. . .Scangos and his research chief eliminated about 17 early-stage drug projects in 2010 and last year to hone the company's focus, leaving it with only about four early-stage compounds. Biogen exited oncology and cardiovascular research and is now targeting drugs to treat neurological and autoimmune conditions. . .
"We didn't want to fund projects that were unlikely to generate value," Scangos said in an interview on the sidelines of the J.P. Morgan health-care conference in San Francisco this week. But even if Biogen's late-stage pipeline delivers successful new drugs soon, the company needs more compounds in early-stage testing to sustain long-term growth. So it is licensing drugs from other companies.
The article itself (from Peter Loftus, originally in the Wall Street Journal) isn't quite as harsh as the headline. As as that excerpt shows, part of the problem is that Scangos thought that the company was in some therapeutic areas that they shouldn't have been in at all, so that pipeline he's refilling isn't exactly the same one he cleared out. (And a note to the WSJ headline writers: "decimated" isn't a synonym for "got rid of a lot," although that horse, I fear, left the barn a long time ago. The mental image of decimating a pipeline isn't the sharpest vision ever conjured up by a headline, either, but I understand that these things are done on deadline.)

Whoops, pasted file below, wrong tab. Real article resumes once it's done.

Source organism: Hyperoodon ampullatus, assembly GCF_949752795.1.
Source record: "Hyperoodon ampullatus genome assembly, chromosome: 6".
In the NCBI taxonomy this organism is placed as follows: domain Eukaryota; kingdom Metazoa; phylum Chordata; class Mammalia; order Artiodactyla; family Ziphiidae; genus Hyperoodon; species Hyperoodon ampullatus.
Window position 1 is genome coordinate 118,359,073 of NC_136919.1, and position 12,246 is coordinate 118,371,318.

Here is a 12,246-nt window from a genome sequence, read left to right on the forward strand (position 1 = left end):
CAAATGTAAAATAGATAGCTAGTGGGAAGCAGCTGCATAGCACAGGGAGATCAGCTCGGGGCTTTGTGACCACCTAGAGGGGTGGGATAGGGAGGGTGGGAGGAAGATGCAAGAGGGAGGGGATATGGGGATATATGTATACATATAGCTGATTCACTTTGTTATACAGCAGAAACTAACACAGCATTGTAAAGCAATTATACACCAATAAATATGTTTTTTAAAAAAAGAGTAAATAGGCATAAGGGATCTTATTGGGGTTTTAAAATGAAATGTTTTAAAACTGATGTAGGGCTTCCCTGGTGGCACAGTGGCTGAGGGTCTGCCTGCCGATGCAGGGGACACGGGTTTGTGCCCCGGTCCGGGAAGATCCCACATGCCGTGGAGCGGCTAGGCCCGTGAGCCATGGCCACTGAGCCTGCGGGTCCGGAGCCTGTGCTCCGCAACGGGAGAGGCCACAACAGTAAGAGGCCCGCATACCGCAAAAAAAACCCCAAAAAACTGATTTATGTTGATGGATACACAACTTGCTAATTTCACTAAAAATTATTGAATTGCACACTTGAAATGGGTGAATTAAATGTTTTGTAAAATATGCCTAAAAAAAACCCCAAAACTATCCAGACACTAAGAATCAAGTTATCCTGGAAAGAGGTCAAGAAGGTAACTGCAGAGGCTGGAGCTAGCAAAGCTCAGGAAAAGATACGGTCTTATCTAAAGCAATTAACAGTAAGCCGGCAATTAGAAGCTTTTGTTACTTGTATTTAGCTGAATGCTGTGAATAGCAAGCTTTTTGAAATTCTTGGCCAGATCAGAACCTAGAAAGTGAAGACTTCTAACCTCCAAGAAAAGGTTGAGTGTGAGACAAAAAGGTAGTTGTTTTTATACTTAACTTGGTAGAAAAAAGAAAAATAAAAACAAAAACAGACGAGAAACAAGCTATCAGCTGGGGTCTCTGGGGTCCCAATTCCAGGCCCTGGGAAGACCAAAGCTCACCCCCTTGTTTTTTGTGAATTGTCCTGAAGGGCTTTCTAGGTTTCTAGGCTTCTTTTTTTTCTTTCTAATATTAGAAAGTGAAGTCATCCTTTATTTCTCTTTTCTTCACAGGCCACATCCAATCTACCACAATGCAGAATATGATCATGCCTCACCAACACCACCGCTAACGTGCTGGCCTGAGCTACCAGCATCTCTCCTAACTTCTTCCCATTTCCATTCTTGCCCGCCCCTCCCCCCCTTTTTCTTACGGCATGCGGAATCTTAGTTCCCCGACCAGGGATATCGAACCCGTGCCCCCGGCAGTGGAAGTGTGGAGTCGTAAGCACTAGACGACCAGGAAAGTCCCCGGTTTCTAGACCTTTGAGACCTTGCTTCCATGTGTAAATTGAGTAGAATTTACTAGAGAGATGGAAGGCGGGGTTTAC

No, if I had to pick the biggest expensive reversal done under Biogen's new management, I'd pick the construction site a few blocks from here where they're putting up the company's new Cambridge headquarters. Those are the offices that used to be in.. well, Cambridge, until former CEO Jim Mullen moved them out to Weston just a couple of years ago. I don't know how long it's going to take them to finish those buildings (right now, they're just past the bare-ground stage), but maybe eventually they can all work there for a few months before someone else decides to move them to Northhampton, Nashua, or Novosibirsk.